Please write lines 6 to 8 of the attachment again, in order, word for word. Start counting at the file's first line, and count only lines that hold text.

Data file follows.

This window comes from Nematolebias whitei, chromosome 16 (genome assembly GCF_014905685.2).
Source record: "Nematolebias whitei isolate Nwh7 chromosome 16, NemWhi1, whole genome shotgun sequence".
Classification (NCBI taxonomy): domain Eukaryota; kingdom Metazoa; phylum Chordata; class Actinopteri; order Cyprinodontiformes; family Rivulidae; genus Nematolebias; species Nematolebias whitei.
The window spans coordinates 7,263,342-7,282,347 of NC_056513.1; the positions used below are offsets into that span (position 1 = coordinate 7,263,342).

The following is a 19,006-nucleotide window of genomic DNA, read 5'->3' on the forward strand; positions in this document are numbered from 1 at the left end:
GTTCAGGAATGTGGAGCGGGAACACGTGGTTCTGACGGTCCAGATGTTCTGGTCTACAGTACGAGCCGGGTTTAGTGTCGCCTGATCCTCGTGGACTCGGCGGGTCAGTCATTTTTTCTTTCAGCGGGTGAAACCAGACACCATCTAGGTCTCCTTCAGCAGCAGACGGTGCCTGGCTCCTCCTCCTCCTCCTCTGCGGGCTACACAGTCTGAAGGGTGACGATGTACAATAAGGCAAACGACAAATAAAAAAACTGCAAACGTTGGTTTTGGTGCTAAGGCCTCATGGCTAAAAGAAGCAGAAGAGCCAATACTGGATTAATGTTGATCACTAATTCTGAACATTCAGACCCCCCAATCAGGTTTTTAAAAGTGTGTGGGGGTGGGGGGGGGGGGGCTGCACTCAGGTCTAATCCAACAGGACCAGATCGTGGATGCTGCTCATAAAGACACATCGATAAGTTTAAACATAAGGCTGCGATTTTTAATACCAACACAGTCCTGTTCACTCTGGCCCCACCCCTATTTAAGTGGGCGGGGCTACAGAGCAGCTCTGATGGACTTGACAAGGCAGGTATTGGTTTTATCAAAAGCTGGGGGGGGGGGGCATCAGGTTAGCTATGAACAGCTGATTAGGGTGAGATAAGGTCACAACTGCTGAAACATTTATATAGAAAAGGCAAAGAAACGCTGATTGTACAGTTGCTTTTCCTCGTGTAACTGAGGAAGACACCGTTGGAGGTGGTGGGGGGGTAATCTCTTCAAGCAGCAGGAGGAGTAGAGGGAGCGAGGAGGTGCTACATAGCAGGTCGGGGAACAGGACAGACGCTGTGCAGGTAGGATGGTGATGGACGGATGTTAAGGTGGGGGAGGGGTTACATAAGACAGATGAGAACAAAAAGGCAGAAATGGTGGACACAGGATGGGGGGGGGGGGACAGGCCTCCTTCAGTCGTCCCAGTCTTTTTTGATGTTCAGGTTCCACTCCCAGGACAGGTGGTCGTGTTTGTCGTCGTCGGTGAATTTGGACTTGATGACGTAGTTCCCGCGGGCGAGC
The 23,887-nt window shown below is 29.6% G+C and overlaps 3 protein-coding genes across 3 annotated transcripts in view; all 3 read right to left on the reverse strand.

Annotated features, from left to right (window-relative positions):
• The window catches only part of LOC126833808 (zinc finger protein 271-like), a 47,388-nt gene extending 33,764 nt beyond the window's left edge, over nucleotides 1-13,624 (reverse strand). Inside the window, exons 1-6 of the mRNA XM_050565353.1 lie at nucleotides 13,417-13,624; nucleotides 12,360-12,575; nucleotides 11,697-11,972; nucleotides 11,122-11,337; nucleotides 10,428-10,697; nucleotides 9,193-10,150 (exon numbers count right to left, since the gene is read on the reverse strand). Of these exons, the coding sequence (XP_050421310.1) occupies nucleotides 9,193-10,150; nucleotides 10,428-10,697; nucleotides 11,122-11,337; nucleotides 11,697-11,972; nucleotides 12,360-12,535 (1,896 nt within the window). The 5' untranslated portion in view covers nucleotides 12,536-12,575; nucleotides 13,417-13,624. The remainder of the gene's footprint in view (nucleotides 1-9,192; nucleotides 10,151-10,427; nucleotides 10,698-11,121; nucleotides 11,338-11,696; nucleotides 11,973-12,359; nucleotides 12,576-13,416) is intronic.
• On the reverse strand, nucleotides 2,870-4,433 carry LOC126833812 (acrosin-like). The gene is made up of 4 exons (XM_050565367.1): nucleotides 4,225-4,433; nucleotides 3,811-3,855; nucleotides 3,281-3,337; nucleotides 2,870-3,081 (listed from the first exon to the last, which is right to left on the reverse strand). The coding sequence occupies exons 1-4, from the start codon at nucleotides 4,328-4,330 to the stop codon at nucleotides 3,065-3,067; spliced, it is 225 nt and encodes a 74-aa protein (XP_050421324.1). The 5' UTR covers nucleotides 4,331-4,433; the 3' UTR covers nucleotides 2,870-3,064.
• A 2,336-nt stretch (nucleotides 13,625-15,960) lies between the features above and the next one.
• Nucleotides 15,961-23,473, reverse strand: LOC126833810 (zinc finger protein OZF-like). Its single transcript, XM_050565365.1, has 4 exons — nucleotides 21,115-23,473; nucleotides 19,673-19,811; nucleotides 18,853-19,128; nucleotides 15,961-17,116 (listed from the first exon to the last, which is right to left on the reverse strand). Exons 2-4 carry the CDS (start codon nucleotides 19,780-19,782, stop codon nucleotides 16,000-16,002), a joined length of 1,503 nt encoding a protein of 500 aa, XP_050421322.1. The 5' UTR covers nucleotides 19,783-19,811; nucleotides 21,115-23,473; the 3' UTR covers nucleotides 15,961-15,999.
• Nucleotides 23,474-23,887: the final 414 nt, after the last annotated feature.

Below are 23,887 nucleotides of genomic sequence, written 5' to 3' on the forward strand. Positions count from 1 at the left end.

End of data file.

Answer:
GTTCAGGAATGTGGAGCGGGAACACGTGGTTCTGACGGTCCAGATGTTCTGGTCTACAGTACGAGCCGGGTTTAGTGTCGCCTGATCCTCGTGGACTCGGCGGGTCAGTCATTTTTTCTTTCAGCGGGTGAAACCAGACACCATCTAGGTCTCCTTCAGCAGCAGACGGTGCCTGGCTCCTCCTCCTCCTCCTCTGCGGGCTACACAGTCTGAAGGGTGACGATGTACAATAAGGCAAACGACAAATAAAAAAACTGCAAACGTTGGTTTTGGTGCTAAGGCCTCATGGCTAAAAGAAGCAGAAGAGCCAATACTGGATTAATGTTGATCACTAATTCTGAACATTCAGACCCCCCAATCAGGTTTTTAAAAGTGTGTGGGGGTGGGGGGGGGGGGGCTGCACTCAGGTCTAATCCAACAGGACCAGATCGTGGATGCTGCTCATAAAGACACATCGATAAGTTTAAACATAAGGCTGCGATTTTTAATACCAACACAGTCCTGTTCACTCTGGCCCCACCCCTATTTAAGTGGGCGGGGCTACAGAGCAGCTCTGATGGACTTGACAAGGCAGGTATTGGTTTTATCAAAAGCTGGGGGGGGGGGGCATCAGGTTAGCTATGAACAGCTGATTAGGGTGAGATAAGGTCACAACTGCTGAAACATTTATATAGAAAAGGCAAAGAAACGCTGATTGTACAGTTGCTTTTCCTCGTGTAACTGAGGAAGACACCGTTGGAGGTGGTGGGGGGGTAATCTCTTCAAGCAGCAGGAGGAGTAGAGGGAGCGAGGAGGTGCTACATAGCAGGTCGGGGAACAGGACAGACGCTGTGCAGGTAGGATGGTGATGGACGGATGTTAAGGTGGGGGAGGGGTTACATAAGACAGATGAGAACAAAAAGGCAGAAATGGTGGACACAGGATGGGGGGGGGGGGACAGGCCTCCTTCAGTCGTCCCAGTCTTTTTTGATGTTCAGGTTCCACTCCCAGGACAGGTGGTCGTGTTTGTCGTCGTCGGTGAATTTGGACTTGATGACGTAGTTCCCGCGGGCGAGC
The 23,887-nt window shown below is 29.6% G+C and overlaps 3 protein-coding genes across 3 annotated transcripts in view; all 3 read right to left on the reverse strand.

Annotated features, from left to right (window-relative positions):